What foot tapping won't do (and a lot of people think it does) is help you keep to a steady tempo, without slowing down or speeding up. I.e, it can help you place those syncopations correctly against the beat, getting strumming patterns and grooves working, but it may not help you keep the beat at a steady overall tempo. That's what metronome practice is for.

When you see pros tapping their foot, it's probably not because it helps them keep time. It's because their time is already good, and they are just expressing that with the foot tapping - as they are with their playing too. The groove is already in them, and they are just moving to it.
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  #18  
Old 01-14-2020, 10:16 AM
PHJim PHJim is offline
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Yes, and unless I really concentrate, it's hard to control.
In the sixties and seventies, I had complaints from the folks in the apartment below.
At recording sessions, I've had the engineer tell me to take off my shoes and once had to put my foot on a pillow.
I'm a member of the Northumberland Orchestra & Choir and have been told by the director, "This isn't folk music Jim. If you must tap your foot, try leaving your foot on the floor and tapping your toe inside your shoe."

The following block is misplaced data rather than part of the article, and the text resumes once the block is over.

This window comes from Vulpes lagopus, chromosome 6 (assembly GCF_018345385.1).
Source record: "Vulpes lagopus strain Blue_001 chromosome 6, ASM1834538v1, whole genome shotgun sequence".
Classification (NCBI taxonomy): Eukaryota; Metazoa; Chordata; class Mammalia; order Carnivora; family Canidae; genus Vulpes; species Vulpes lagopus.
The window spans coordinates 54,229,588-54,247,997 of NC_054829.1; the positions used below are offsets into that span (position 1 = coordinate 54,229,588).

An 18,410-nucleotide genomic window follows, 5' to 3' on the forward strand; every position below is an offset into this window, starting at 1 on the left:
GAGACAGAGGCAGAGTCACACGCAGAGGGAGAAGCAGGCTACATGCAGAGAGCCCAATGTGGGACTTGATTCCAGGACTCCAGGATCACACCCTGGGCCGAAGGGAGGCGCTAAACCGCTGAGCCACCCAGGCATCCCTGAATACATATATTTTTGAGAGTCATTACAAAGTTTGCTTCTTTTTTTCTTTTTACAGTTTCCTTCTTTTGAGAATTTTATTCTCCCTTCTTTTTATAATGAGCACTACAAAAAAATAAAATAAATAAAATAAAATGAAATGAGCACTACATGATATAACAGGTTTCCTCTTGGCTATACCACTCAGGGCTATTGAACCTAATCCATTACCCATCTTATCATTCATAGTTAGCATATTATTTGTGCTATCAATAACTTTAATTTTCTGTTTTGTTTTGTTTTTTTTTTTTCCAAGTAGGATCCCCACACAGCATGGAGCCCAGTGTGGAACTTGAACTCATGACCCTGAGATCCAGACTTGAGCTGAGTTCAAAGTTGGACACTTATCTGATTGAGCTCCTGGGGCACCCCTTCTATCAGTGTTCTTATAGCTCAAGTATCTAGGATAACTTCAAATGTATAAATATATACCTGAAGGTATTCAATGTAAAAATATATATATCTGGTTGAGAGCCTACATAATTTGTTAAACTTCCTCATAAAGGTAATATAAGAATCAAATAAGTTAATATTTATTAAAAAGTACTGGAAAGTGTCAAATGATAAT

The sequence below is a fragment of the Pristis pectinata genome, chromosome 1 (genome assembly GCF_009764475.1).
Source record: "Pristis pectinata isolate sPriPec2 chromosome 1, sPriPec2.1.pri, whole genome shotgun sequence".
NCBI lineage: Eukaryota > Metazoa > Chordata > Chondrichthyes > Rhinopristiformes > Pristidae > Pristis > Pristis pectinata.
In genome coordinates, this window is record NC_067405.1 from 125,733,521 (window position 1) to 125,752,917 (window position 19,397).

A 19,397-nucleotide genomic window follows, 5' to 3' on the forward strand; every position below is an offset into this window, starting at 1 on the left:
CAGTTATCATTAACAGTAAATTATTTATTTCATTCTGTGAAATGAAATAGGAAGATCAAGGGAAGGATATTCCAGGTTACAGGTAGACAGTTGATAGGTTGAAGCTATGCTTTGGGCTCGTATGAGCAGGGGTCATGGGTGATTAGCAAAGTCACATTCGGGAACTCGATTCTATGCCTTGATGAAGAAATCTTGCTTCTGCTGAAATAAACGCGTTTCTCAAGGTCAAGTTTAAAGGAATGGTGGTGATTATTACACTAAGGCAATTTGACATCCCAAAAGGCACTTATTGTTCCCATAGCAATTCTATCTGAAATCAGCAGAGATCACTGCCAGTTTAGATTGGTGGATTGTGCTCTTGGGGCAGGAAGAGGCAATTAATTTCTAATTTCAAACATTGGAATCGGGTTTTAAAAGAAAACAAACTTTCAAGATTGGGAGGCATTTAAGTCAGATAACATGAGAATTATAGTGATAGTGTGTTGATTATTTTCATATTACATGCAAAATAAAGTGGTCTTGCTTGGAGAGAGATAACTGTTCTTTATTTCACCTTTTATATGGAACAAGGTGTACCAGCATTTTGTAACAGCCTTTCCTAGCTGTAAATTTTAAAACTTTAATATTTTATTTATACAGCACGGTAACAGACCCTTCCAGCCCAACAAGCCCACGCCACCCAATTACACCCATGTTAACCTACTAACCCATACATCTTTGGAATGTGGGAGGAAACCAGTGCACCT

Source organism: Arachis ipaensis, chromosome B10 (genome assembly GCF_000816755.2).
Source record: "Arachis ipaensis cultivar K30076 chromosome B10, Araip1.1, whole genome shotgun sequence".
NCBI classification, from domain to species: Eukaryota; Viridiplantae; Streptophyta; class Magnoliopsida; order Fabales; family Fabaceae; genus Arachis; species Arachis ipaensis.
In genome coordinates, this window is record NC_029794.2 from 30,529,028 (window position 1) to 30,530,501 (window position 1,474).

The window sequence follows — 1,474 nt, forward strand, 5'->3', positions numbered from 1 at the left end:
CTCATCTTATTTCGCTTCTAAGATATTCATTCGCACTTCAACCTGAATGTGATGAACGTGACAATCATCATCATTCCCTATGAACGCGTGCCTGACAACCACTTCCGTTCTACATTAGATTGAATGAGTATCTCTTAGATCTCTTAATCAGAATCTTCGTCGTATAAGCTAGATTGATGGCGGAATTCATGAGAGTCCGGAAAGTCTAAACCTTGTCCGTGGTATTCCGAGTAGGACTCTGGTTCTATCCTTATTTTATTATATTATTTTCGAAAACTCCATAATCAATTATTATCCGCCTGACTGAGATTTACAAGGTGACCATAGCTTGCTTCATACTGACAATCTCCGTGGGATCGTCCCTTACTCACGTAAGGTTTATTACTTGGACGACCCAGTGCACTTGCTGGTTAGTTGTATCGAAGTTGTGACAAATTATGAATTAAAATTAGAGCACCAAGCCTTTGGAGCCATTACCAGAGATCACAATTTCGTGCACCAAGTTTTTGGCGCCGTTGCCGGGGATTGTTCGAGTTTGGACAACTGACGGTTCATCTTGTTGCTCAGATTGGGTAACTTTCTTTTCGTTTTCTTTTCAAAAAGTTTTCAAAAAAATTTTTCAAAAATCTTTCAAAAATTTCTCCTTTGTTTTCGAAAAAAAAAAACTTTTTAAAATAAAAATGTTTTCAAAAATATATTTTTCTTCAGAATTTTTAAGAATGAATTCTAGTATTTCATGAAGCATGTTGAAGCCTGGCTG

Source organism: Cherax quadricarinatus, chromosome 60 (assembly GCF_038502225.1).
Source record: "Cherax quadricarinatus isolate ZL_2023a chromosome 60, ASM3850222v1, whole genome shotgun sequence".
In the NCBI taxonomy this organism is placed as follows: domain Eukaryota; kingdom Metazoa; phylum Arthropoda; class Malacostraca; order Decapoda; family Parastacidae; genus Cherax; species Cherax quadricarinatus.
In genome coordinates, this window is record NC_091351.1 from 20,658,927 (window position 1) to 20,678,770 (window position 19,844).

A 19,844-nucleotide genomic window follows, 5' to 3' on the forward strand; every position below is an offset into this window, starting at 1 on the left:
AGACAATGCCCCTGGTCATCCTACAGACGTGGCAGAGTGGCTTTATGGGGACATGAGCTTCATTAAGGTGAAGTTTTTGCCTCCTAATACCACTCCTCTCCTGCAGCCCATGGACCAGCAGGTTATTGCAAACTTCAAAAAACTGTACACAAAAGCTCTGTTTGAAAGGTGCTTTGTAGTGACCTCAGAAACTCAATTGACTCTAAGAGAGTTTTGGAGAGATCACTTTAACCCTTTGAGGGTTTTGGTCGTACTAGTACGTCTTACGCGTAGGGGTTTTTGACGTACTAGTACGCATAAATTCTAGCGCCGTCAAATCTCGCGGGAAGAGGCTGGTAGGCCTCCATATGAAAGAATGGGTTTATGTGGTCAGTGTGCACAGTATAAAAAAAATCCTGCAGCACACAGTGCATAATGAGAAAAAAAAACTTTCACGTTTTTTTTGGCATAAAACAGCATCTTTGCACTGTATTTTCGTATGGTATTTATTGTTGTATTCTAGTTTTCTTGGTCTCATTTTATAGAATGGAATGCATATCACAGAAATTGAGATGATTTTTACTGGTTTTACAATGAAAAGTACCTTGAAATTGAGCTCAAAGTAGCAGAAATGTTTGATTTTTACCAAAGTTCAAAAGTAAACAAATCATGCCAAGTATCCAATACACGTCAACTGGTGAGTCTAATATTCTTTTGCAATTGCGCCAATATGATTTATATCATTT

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  #19  
Old 01-14-2020, 10:28 AM
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raysachs raysachs is offline
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Depends on the tune. If I'm playing some sort of blues with a backbeat, I'm sometimes a foot stomper. If I'm playing something slower and with less of a rhythmic emphasis, I often don't. I think I don't more often than I do, because when I do, I notice it and I'm powerless to stop it...
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  #20  
Old 01-14-2020, 11:30 AM
HodgdonExtreme HodgdonExtreme is offline
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Quote:
Originally Posted by JonPR View Post
Your foot is not a metronome. Your sense of time is organic, it's going to shift this way and that depending on your mood. You can think you're holding a tempo when you're not.
Good points!

I'd argue, however, that a mediocre player with poor organic timing (like me) will keep better (albeit maybe not great) time if they tap vs. not.

Especially when the tune has a mix of whole, half, quarter and eighth notes. It's not hard to keep decent time when playing a tune with all 1/8 notes - for example "The Boxer" by Paul Simon.